A tourist in front of Tokyo's Imperial Palace, November 2016.
Toru Hanai / Reuters

As the only advanced industrial democracy that has closed its borders to unskilled migrant labor since the end of World War II, Japan has long been viewed as hostile to immigration. Although the number of foreign nationals in Japan has grown at a rapid pace in recent years—from 850,000 in 1985 to almost 2.6 million in 2017—foreign residents still make up less than two percent of the total population, compared with between eight and 25 percent in western European countries. And only one-fifth of Japan’s foreign workers hold visas explicitly intended for labor immigration, which is restricted to the highly skilled.

Japan’s aging population, however, is creating a demand for foreign labor. Japan’s population peaked at 127.8 million in 2004 and has fallen by over 1.5 million since then, and its working-age population has dropped by over ten million since 1997. Nationwide, the ratio of job openings to applicants now stands at around 1.6, the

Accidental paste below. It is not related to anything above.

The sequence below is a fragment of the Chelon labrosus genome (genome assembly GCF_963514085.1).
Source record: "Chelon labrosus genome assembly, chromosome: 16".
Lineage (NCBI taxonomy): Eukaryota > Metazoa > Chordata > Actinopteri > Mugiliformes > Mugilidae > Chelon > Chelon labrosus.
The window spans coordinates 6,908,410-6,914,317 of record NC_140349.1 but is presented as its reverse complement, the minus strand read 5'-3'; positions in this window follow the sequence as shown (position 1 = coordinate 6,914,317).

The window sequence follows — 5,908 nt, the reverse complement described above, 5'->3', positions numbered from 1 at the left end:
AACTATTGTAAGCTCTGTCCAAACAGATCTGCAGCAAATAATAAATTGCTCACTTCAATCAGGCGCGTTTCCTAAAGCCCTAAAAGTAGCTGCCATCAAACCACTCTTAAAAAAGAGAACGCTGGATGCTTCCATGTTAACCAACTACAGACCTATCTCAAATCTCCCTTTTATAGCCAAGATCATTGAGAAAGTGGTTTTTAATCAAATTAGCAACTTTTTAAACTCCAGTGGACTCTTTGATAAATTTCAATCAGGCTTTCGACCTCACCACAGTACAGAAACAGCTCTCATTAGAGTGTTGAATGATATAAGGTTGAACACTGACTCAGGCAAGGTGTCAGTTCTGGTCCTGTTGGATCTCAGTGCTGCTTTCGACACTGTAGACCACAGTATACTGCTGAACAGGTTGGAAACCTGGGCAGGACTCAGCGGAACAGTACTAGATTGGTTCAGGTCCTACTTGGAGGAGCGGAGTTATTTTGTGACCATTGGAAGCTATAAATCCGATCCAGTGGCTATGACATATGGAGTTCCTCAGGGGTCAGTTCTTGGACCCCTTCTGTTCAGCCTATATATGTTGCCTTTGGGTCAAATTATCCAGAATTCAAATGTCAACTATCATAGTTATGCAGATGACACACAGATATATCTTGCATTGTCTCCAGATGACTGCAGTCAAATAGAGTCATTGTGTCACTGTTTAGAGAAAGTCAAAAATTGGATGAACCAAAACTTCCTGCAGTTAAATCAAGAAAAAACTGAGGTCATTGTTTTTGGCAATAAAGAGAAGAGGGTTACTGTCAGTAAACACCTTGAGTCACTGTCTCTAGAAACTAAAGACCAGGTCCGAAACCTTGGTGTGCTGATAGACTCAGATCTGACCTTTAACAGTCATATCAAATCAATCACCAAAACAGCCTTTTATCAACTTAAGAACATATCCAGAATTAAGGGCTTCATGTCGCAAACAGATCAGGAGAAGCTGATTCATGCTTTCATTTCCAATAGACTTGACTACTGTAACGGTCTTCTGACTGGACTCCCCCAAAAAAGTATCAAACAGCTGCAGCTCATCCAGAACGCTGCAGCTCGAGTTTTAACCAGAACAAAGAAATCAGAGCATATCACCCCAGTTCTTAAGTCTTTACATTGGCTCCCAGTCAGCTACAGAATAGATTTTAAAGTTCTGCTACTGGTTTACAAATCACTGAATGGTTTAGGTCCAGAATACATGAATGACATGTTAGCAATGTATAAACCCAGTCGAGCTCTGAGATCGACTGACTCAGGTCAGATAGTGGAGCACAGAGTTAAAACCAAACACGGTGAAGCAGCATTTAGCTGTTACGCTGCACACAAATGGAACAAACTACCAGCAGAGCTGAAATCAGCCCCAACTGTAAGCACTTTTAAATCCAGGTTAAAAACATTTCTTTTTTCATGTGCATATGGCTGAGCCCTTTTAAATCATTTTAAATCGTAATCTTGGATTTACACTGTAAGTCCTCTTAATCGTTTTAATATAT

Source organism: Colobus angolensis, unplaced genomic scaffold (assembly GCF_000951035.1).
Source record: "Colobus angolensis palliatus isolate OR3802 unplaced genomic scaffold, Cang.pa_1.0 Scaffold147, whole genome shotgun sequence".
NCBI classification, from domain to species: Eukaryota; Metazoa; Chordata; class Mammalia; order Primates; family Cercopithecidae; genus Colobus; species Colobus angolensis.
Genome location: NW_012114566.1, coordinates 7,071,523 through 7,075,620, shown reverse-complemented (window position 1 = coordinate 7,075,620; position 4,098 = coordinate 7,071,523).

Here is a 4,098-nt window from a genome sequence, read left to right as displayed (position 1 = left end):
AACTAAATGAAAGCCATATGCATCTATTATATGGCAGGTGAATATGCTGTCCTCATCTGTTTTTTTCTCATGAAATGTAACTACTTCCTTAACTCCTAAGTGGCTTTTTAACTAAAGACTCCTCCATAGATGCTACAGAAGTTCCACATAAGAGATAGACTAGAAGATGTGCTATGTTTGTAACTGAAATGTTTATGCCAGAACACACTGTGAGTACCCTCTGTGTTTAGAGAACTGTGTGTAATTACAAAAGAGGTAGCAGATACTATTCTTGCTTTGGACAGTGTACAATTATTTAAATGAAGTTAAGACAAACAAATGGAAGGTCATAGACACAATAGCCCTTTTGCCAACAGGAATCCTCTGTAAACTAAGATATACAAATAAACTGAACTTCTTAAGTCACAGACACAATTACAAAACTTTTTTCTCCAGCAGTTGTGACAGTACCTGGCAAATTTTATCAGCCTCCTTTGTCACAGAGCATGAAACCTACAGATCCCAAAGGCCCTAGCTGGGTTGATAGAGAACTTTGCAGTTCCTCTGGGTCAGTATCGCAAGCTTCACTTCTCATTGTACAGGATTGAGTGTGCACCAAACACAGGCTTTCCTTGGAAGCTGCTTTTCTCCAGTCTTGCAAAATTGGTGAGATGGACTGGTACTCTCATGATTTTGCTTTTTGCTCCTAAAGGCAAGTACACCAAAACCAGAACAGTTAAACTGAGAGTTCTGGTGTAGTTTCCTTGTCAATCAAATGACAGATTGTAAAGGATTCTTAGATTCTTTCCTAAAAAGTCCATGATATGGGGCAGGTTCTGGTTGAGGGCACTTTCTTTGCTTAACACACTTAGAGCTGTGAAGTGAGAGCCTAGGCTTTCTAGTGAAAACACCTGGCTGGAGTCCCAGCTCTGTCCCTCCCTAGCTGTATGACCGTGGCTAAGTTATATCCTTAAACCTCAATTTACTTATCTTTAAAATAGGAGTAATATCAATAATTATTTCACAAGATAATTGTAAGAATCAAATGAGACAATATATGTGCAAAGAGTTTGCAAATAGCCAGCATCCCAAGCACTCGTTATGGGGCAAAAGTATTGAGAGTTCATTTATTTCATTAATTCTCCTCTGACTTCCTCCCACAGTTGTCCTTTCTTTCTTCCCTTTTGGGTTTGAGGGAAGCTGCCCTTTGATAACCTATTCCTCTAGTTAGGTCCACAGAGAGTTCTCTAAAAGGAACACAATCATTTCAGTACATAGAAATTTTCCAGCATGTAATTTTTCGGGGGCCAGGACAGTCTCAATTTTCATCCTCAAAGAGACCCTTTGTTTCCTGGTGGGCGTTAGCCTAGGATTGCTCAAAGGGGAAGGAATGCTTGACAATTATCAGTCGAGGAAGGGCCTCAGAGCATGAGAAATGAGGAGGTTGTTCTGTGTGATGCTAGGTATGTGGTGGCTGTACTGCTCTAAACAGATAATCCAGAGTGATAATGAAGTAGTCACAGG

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  • YUNCHEN TIAN is a Ph.D Candidate in Political Science at Johns Hopkins University, where ERIN AERAN CHUNG is Charles D. Miller Associate Professor of East Asian Politics, Director of the East Asian Studies Program, and Co-Director of the Racism, Immigration, and Citizenship (RIC) Program.
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